“You have ‘repetition compulsion’- you’re compelled to find men who abandon, so you can recreate the problem ‘on stage.’ So you can go back and fix it,” Rita went on. “But you didn’t break it – you don’t have to fix it.” I wrote that motto on a large 5 x7 file card and it’s still on my desk today. It sure sounded like plausible and useful data.
But where was the Adult Attachment Interview, needed to diagnose anyone starting therapy? It’s been around since 1996. Why didn’t she tell me about Attachment Disorder in adults like me, as well as in children? That might have given words to my terror at my lack of bonding. [FN2]
Instead it was all head talk, and the solution was even more head talk. Dr. Rita, my second therapist, concluded with the same advice verbatim that my first therapist gave at the end of my Oct. 11 blog: “Just let it go,” she said.
“Just stop trying to fix it with men, and let the past go. It’s an act of will.” Just think your way out of it. But “trying to fix the heart using the head, is like trying to paint with a hammer—it only makes a mess,” as I later learned – much later. [FN3]
Then Rita lowered the isolation boom—again. “You are the one who has to do it,” she intoned. “You have to feel the little girl in your heart and comfort her, love her, and heal her. She wants you to be the one to make her feel safe and be the Mom she never had.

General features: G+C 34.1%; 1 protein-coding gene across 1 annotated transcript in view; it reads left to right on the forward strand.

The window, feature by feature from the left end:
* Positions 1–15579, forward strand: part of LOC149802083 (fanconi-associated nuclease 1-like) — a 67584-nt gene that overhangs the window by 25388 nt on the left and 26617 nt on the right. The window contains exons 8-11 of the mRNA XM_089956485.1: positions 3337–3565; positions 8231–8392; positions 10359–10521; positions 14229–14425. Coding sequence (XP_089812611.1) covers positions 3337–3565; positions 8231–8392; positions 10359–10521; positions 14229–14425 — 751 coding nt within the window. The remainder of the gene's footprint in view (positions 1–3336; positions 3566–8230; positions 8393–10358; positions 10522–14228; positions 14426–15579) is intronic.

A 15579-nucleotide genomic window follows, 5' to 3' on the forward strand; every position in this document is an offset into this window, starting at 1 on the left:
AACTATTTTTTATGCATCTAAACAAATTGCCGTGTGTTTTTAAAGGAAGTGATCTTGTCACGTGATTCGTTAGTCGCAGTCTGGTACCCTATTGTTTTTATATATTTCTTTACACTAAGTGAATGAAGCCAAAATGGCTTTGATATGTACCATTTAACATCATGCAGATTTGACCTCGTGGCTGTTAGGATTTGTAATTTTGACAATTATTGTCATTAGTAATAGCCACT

“You have to do it alone, that’s the whole point. If you go to other people, she’ll be frightened, because she’ll think you don’t love her, if you’re running to others. You’ll scare the little girl away if you go to anyone else. A child will always run from anyone other than Mom. Especially from men. If you go to men she’ll be terrified.”
Still, there was absolutely nothing that felt like a child inside me. I tried and tried; I was paying good money for all this! I listened to Rita’s “Garden Path” imagery over and over on a tape I’d made of her, and did all the exercises; no result but despair. It was more like “down the Rabbit Hole.”
I got out Verdi’s epic “La Forza del Destino” in which Leonora is consigned to live alone in a monastery cave unto death, to repent of her ill-fated love affair. I sang her farewell aria until I sobbed. I took it all very seriously, and Zinka Milanov (right) rocks as Leonora. But I felt worse and worse.
“I can’t do any of this if I can’t find a child! Is there any way to put a structure on this process?!” I actually said the following week.